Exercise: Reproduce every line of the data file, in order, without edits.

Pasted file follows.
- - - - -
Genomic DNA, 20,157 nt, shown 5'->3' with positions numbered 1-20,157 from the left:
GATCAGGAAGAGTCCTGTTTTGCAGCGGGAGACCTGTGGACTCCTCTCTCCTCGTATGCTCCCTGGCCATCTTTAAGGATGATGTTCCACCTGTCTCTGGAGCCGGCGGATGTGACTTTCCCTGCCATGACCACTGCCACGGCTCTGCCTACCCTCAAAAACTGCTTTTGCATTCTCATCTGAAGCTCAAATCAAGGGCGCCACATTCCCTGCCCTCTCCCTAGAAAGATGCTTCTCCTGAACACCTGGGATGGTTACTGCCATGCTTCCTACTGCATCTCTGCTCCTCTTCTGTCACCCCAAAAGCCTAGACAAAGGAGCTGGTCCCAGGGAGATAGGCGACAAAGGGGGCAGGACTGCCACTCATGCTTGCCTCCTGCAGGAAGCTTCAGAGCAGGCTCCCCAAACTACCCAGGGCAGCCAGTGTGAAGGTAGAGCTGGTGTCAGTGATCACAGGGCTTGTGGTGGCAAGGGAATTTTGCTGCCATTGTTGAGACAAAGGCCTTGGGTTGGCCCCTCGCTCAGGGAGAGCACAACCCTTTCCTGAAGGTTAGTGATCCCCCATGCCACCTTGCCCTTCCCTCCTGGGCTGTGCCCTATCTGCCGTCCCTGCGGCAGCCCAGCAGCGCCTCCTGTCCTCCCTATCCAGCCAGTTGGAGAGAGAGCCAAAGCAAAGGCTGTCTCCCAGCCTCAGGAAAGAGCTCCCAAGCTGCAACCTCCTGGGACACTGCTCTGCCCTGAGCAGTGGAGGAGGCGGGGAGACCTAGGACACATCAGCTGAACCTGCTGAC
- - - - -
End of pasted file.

Genomic DNA, 20,157 nt, shown 5'->3' with positions numbered 1-20,157 from the left:
GATCAGGAAGAGTCCTGTTTTGCAGCGGGAGACCTGTGGACTCCTCTCTCCTCGTATGCTCCCTGGCCATCTTTAAGGATGATGTTCCACCTGTCTCTGGAGCCGGCGGATGTGACTTTCCCTGCCATGACCACTGCCACGGCTCTGCCTACCCTCAAAAACTGCTTTTGCATTCTCATCTGAAGCTCAAATCAAGGGCGCCACATTCCCTGCCCTCTCCCTAGAAAGATGCTTCTCCTGAACACCTGGGATGGTTACTGCCATGCTTCCTACTGCATCTCTGCTCCTCTTCTGTCACCCCAAAAGCCTAGACAAAGGAGCTGGTCCCAGGGAGATAGGCGACAAAGGGGGCAGGACTGCCACTCATGCTTGCCTCCTGCAGGAAGCTTCAGAGCAGGCTCCCCAAACTACCCAGGGCAGCCAGTGTGAAGGTAGAGCTGGTGTCAGTGATCACAGGGCTTGTGGTGGCAAGGGAATTTTGCTGCCATTGTTGAGACAAAGGCCTTGGGTTGGCCCCTCGCTCAGGGAGAGCACAACCCTTTCCTGAAGGTTAGTGATCCCCCATGCCACCTTGCCCTTCCCTCCTGGGCTGTGCCCTATCTGCCGTCCCTGCGGCAGCCCAGCAGCGCCTCCTGTCCTCCCTATCCAGCCAGTTGGAGAGAGAGCCAAAGCAAAGGCTGTCTCCCAGCCTCAGGAAAGAGCTCCCAAGCTGCAACCTCCTGGGACACTGCTCTGCCCTGAGCAGTGGAGGAGGCGGGGAGACCTAGGACACATCAGCTGAACCTGCTGAC